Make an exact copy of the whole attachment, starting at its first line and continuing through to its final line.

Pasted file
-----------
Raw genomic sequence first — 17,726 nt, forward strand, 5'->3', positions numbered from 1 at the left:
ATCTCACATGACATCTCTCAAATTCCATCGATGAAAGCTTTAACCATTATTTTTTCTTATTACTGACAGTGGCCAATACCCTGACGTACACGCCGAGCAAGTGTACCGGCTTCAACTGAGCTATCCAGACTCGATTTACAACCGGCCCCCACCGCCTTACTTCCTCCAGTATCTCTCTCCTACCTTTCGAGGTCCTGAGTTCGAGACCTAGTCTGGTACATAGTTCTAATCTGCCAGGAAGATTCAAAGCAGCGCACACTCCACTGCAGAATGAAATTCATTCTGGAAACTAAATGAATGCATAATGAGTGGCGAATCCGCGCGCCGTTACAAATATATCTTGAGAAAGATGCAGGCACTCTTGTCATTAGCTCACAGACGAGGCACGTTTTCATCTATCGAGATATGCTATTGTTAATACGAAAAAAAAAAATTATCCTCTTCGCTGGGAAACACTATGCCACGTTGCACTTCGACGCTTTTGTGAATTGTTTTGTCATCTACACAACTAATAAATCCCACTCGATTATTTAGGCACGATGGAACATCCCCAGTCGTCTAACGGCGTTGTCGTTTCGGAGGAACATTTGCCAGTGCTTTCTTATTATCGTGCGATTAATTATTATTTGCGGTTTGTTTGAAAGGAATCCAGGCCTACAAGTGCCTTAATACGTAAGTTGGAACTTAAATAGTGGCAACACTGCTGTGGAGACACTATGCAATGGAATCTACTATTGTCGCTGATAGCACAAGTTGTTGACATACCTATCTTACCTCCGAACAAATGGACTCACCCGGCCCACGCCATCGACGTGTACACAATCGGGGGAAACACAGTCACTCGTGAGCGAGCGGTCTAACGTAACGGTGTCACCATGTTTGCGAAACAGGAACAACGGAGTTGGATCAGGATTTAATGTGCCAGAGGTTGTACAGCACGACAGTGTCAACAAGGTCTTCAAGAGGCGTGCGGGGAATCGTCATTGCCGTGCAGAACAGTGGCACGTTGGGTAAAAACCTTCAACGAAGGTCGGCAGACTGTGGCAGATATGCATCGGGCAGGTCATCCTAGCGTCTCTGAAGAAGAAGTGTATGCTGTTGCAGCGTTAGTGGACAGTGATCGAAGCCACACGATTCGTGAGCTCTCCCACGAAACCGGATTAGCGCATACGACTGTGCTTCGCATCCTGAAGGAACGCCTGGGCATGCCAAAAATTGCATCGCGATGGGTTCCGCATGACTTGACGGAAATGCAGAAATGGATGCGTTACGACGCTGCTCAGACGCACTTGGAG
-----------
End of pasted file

Raw genomic sequence first — 17,726 nt, forward strand, 5'->3', positions numbered from 1 at the left:
ATCTCACATGACATCTCTCAAATTCCATCGATGAAAGCTTTAACCATTATTTTTTCTTATTACTGACAGTGGCCAATACCCTGACGTACACGCCGAGCAAGTGTACCGGCTTCAACTGAGCTATCCAGACTCGATTTACAACCGGCCCCCACCGCCTTACTTCCTCCAGTATCTCTCTCCTACCTTTCGAGGTCCTGAGTTCGAGACCTAGTCTGGTACATAGTTCTAATCTGCCAGGAAGATTCAAAGCAGCGCACACTCCACTGCAGAATGAAATTCATTCTGGAAACTAAATGAATGCATAATGAGTGGCGAATCCGCGCGCCGTTACAAATATATCTTGAGAAAGATGCAGGCACTCTTGTCATTAGCTCACAGACGAGGCACGTTTTCATCTATCGAGATATGCTATTGTTAATACGAAAAAAAAAAATTATCCTCTTCGCTGGGAAACACTATGCCACGTTGCACTTCGACGCTTTTGTGAATTGTTTTGTCATCTACACAACTAATAAATCCCACTCGATTATTTAGGCACGATGGAACATCCCCAGTCGTCTAACGGCGTTGTCGTTTCGGAGGAACATTTGCCAGTGCTTTCTTATTATCGTGCGATTAATTATTATTTGCGGTTTGTTTGAAAGGAATCCAGGCCTACAAGTGCCTTAATACGTAAGTTGGAACTTAAATAGTGGCAACACTGCTGTGGAGACACTATGCAATGGAATCTACTATTGTCGCTGATAGCACAAGTTGTTGACATACCTATCTTACCTCCGAACAAATGGACTCACCCGGCCCACGCCATCGACGTGTACACAATCGGGGGAAACACAGTCACTCGTGAGCGAGCGGTCTAACGTAACGGTGTCACCATGTTTGCGAAACAGGAACAACGGAGTTGGATCAGGATTTAATGTGCCAGAGGTTGTACAGCACGACAGTGTCAACAAGGTCTTCAAGAGGCGTGCGGGGAATCGTCATTGCCGTGCAGAACAGTGGCACGTTGGGTAAAAACCTTCAACGAAGGTCGGCAGACTGTGGCAGATATGCATCGGGCAGGTCATCCTAGCGTCTCTGAAGAAGAAGTGTATGCTGTTGCAGCGTTAGTGGACAGTGATCGAAGCCACACGATTCGTGAGCTCTCCCACGAAACCGGATTAGCGCATACGACTGTGCTTCGCATCCTGAAGGAACGCCTGGGCATGCCAAAAATTGCATCGCGATGGGTTCCGCATGACTTGACGGAAATGCAGAAATGGATGCGTTACGACGCTGCTCAGACGCACTTGGAG